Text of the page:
Sunday, July 19, 2009

Still here...

Just busy...

Will post more in the very near future...

Thursday, July 9, 2009

Nanay Pinay’s Gulay na Mais (Grandma Josephine’s Corn Soup)

My grandma (Nanay Pinay [read as Peeenay]/Josephine) from Laguna taught me this simple yet very comforting soup. Aside from the corn cooked in their husks this soup is what she serves us to get an appreciation of the corn harvest season.

I don’t know what it is called but the ideal variety for this recipe is the white kernelled corn rather than the more common yellow sweet corn.

“White” corn is less fibrous but more starchy and just perfect for this dish. It gives the finished soup a creamy consistency sans the fatty cream.

But there was no white corn to be found. I had to settle for what’s available…

Like the Tinola we use ‘chilli leaves’ to finish this dish. The leaves might come from the chilli plant but they’re by no means spicy. Actually, chilli leaves have no taste at all. Spinach is probably a good substitute.

It doesn’t require a lot of ingredients but if you want to make it heartier just add minced chicken or even seafood.

Nanay Pinay’s Gulay na Mais (Grandma Josephine’s Corn Soup)

3 ears of fresh corn, kernels cut from cobs
2 cloves garlic chopped
1 bunch of chilli leaves
3-4 cups stock or water
Salt/fish sauce to taste
A bit of oil

1. Heat up a bit of oil in a pan. Sauté the garlic until golden brown.
2. Add the corn and cook for about a minute
3. Add the stock/water. Let it boil and then simmer for about half an hour. Just adjust the amount of stock to your liking.
4. Adjust the taste by adding fish sauce or salt.
5. Throw in the chilli leaves just before serving.

Monday, July 6, 2009

Malaysian Chicken Curry ala Beancounter

I’ve heard somewhere before that there is no such thing as “curry powder” in India. It is more an innovation to help cooks like me who are less astute in combining spices.

Curry powder usually includes coriander, turmeric, cumin, and fenugreek. Depending on the blend, additional ingredients such as ginger, garlic, fennel seed, cinnamon, clove, mustard seed, cardamom, mace, nutmeg, and all sorts of peppers may also be added.

I’ve named my recipe as such as I find the Malaysian Curry powder blend to suit my taste the best. The recipe below is a variation to my Beef Curry recipe which I blogged about months ago.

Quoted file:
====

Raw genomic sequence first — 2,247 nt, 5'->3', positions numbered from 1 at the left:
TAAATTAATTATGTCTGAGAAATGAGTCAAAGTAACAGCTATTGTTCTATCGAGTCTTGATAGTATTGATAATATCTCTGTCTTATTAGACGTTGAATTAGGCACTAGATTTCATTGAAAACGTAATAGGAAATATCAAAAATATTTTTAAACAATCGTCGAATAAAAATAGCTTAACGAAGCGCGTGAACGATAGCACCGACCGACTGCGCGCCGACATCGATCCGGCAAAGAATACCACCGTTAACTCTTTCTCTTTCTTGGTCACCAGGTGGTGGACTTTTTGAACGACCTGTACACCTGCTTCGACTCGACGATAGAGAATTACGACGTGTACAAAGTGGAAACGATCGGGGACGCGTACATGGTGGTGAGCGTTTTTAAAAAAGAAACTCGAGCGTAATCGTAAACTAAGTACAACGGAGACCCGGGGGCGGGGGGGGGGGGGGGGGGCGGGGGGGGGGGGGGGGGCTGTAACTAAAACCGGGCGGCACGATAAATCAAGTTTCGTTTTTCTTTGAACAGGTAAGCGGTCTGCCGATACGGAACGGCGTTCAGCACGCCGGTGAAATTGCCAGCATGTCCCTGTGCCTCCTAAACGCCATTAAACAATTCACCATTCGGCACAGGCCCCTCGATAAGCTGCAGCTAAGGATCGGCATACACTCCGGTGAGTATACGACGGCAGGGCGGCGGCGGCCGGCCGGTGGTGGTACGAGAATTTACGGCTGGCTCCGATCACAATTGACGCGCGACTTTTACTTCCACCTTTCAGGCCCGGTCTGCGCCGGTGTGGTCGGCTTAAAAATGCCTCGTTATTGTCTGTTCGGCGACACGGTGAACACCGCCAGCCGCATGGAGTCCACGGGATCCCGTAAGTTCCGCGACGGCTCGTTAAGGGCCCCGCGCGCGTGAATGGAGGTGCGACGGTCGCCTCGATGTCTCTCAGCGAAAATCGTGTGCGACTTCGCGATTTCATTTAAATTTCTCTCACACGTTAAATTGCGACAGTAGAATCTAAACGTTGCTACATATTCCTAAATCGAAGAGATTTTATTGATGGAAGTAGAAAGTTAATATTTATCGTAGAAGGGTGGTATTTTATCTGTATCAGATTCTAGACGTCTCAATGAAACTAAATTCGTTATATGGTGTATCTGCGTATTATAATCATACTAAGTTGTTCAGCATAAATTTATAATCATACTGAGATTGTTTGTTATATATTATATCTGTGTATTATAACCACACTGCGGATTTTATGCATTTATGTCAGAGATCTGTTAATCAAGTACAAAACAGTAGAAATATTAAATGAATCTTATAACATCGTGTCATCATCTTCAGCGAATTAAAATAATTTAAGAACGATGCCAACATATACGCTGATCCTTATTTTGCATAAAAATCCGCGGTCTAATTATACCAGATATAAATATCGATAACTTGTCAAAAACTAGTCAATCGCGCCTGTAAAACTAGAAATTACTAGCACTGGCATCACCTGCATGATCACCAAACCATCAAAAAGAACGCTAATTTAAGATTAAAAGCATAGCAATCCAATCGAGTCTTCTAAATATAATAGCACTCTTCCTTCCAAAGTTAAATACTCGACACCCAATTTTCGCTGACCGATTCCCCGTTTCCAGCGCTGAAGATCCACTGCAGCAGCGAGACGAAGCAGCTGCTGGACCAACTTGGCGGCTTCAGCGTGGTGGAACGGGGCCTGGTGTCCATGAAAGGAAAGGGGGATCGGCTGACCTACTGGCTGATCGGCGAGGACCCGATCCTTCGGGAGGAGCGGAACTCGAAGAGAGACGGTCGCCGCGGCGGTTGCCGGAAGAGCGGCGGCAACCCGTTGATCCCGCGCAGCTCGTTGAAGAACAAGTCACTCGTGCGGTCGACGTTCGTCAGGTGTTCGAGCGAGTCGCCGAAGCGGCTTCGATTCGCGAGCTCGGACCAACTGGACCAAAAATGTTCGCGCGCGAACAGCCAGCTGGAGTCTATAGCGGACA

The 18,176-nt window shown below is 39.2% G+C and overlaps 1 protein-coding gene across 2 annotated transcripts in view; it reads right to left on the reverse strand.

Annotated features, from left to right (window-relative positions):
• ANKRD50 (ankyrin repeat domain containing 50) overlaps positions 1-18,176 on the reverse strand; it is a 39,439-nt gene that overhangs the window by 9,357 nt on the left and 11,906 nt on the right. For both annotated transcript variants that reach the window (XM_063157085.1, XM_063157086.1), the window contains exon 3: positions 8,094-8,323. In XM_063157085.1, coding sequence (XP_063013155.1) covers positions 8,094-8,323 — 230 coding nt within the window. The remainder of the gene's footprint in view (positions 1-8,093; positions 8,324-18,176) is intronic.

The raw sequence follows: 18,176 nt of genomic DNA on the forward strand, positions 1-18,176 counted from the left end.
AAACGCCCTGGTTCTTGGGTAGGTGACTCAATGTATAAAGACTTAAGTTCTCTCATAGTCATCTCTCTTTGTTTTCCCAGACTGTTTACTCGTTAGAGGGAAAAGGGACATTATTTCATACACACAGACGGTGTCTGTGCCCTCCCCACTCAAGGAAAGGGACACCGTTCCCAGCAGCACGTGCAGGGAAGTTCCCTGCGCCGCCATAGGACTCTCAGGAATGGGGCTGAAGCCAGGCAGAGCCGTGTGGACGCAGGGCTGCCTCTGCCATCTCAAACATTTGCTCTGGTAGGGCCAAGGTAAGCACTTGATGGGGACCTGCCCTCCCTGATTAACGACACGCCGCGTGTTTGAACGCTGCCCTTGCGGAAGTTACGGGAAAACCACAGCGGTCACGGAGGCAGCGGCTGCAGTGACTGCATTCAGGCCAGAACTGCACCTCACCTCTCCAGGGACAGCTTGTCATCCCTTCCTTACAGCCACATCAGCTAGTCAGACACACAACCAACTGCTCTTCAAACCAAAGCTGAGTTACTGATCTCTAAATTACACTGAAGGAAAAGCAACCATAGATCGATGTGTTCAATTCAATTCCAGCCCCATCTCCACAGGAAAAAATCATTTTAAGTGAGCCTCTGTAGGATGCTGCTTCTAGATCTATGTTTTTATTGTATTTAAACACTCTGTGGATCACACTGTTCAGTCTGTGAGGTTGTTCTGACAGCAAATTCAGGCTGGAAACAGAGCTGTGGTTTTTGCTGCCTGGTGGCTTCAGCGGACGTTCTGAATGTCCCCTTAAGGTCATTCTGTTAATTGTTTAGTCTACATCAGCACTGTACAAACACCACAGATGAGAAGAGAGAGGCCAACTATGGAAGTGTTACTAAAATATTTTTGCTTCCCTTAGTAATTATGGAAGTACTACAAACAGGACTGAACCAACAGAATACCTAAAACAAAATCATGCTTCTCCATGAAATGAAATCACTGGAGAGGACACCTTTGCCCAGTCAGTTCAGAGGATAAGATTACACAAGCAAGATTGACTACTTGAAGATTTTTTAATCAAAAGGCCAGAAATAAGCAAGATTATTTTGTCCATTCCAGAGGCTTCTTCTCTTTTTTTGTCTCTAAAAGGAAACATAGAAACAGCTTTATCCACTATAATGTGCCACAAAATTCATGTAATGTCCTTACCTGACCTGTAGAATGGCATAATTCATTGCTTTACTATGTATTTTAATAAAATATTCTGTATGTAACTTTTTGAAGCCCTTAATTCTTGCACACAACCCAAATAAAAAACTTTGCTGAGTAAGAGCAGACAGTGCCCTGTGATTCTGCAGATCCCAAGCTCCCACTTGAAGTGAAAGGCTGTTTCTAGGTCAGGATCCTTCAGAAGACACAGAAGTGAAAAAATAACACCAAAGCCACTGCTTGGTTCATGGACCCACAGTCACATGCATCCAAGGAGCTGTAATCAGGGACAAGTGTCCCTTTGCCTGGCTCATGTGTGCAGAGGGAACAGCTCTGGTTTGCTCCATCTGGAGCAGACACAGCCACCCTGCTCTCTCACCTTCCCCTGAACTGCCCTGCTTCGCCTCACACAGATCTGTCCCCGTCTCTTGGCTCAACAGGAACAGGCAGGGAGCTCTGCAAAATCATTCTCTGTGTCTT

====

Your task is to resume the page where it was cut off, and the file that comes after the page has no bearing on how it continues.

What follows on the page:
Using a whole free range chicken makes for a tastier curry than simply using chicken breast. But if you’re horrified at the thought of bones in your curry then use de-boned chicken meat by all means.

Malaysian Chicken Curry ala Beancounter

2-3 cloves of garlic chopped
6 slices of ginger
1 stalk of lemon grass sliced
1 red capsicum julienned
4-6 teaspoon Malaysian curry powder (more if you want it spicier)
1 whole free range chicken cut into pieces
1 can coconut cream (substitute coconut milk if you want a less creamy sauce)
Salt to taste
Potatoes quartered and fried
A bit of oil for sautéing

Tip: It’s best to use heavy based pots.

1. Marinate the chicken in a little of curry powder. Heat up a bit of oil using heavy based pot. Sear the chicken pieces in the pot (a few at a time) to seal in the juices. Remove from the pot and set aside.
2. Add a bit more oil if needed. Sauté the ginger first.
3. After about a minute or so add the garlic. Before it turns completely brown add the lemon grass.
4. After another minute add the onions and the capsicum (save about a quarter for garnishing later). Cook this for about 5 minutes.
5. Add the curry powder to the mix and cook for another minute.
6. Add the chicken and the carrots to the mixture.
7. Add the coconut cream and simmer for about 40 minutes.
8. Add the potatoes and simmer for another 10 minutes.
9. Serve with roti parathas or jasmine rice.

Thursday, July 2, 2009

Australia – The Food Icons – Tim Tams

If there is one Australian food icon that is easy to love it would have to be Arnott’s Tim Tams. The manufacturers are so confident about its appeal that they’ve bravely printed on every packet “The most irresistible chocolate biscuit” (with emphasis on the “biscuit” - this being Australian).

Tim Tams are made up of a chocolate cream filling sandwiched by two chocolate malt biscuits and the whole thing is coated in chocolate. It’s hard to go wrong with three types of chocolate in one biscuit.

Tim Tams first came out in 1964 and was named after the winning horse in the 1958 Kentucky Derby which Mr Ross Arnott attended.

The original Tim Tams are mainly milk chocolate. But in recent years Arnott’s have come up with more imaginative varieties to include Chewy Caramel, Creamy Truffle Temptation, Tia Maria, Black Forest Fantasy, Classic Dark (my favourite) and a whole lot more.

Devotees have what they call Tim Tam Slam. It is supposed to be the best way to enjoy Tim Tams. You basically bite the opposite corners of the biscuit then use it as a ‘straw’ to suck up your favourite beverage. I’ve never tried this (as I do not like soggy, wet biscuits) but you can see Hugh Jackman demonstrating this on Oprah when he was promoting the movie Australia.